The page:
And again, it's limited by what you have in hand. So if you draw a bunch of action cards at once, not only do you not get to play them all, but you probably don't want to take advantage of the scrap power either. To me, it feels swingy in a less-fun way.
The endgame triggers can also feel frustrating. In Star Realms, sometimes it's like "well, I won, but if I hadn't finished my opponent off this turn, he probably would have had another strong turn and defeated me--phew!" Because both players are putting together more powerful turns, the twists and turns in the end can be dramatic.
In Dominion, the most common way to end is by running out of Provinces (expensive cards that grant 6 victory points). In person, I guess, this is less of an issue, because it's like "well he bought a province last turn and she got one a couple rounds ago, but what the hey, I have eight money to spend right now, I better get a province now because I might not get to do so again." But most of the games I've played have been online, and it automatically computes "total value of your opponent's deck is 20 VP, total value of yours is -3." (Don't ask about the witches.) So at a certain point, if you're losing, it isn't even worth it to buy good cards because you'll just be kingmaking among opponents or forfeiting, and that can feel like you'll never catch up. This isn't a big flaw because usually the game is about to end on someone else's turn, but in combination with everything else, it's disheartening.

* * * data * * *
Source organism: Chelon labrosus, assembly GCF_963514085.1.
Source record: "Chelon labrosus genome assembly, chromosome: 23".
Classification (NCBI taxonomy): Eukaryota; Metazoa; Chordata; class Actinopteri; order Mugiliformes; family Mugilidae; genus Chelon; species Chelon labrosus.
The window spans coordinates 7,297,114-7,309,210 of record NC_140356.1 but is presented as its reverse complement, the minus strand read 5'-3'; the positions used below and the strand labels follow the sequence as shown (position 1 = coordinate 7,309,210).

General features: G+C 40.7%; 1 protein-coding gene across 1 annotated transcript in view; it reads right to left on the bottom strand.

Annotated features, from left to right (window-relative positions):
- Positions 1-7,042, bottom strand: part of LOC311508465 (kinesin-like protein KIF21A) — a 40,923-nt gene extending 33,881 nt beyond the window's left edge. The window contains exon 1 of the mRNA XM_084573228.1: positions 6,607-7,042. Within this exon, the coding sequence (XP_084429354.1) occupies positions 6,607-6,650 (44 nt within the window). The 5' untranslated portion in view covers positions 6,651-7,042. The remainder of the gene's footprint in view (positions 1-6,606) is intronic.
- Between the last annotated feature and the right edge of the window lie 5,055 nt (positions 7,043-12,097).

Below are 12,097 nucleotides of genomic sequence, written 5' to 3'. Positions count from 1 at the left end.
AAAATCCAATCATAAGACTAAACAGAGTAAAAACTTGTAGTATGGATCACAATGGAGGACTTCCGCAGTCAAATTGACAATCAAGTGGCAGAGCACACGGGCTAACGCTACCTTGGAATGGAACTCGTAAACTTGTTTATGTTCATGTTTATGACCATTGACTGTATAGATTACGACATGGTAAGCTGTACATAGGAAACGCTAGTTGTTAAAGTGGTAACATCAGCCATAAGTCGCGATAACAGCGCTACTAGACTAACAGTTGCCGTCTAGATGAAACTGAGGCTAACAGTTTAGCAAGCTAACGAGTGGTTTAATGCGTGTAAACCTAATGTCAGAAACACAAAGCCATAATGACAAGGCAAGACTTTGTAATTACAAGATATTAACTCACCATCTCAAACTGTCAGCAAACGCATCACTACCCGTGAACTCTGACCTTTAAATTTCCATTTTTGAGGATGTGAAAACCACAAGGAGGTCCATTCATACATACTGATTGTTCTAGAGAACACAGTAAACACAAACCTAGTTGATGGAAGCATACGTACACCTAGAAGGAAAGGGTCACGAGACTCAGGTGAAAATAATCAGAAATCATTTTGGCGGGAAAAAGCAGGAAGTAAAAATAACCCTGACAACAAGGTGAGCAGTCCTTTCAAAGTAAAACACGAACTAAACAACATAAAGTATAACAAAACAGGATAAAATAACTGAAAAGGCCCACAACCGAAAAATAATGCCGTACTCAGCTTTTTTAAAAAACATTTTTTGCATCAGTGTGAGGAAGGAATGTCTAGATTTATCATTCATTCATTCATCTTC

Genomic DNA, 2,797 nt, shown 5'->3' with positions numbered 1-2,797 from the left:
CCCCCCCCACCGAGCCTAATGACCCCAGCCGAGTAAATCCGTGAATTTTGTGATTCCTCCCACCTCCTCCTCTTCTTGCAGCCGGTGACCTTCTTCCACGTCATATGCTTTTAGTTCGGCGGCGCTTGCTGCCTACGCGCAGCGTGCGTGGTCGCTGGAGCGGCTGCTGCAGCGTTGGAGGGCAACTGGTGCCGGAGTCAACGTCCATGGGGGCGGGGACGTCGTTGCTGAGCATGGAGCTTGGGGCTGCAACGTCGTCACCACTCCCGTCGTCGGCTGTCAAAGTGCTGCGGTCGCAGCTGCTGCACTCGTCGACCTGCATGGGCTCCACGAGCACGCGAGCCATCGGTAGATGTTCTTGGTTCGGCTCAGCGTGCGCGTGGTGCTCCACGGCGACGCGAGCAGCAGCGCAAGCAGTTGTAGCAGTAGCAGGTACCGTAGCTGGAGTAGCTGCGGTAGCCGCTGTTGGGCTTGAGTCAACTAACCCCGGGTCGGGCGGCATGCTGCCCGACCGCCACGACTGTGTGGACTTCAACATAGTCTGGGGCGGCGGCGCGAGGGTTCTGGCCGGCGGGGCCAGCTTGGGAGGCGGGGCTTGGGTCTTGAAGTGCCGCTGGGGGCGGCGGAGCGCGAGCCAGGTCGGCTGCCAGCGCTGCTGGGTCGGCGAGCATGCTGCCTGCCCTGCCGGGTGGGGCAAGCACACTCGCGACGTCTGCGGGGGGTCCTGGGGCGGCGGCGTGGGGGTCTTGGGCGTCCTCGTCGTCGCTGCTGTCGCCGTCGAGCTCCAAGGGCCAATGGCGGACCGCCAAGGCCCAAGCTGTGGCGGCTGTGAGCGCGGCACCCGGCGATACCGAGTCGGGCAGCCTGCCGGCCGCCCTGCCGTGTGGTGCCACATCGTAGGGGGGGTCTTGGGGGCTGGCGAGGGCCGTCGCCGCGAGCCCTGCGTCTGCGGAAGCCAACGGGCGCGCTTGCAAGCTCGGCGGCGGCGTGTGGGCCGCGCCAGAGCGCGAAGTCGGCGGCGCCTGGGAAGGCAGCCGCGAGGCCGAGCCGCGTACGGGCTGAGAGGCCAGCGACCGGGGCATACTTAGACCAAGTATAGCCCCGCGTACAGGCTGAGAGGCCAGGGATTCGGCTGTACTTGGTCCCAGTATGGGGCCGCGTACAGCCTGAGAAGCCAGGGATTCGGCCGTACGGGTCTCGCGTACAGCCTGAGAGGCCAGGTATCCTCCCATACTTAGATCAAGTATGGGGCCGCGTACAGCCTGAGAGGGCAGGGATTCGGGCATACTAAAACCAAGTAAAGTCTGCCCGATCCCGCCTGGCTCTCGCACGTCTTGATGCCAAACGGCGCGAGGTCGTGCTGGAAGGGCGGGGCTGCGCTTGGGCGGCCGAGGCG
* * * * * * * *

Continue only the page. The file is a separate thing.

Anyway, I still enjoy having friends invite me to Dominion. It's just that overall, Star Realms seems to do a lot of things better for me.
- [+] Dice rolls
07 Mar 2020
-this doesn't have anything to do with board games per se, although I will try to tie back some of the examples from my last post
-some of the examples are RSP in the abstract, although I don't want to make this about any specific RSP positions. (The fictional ethnicity "Bigtopians" and the fictional religion "Violetism" are both from the satirical webgame NationStates.)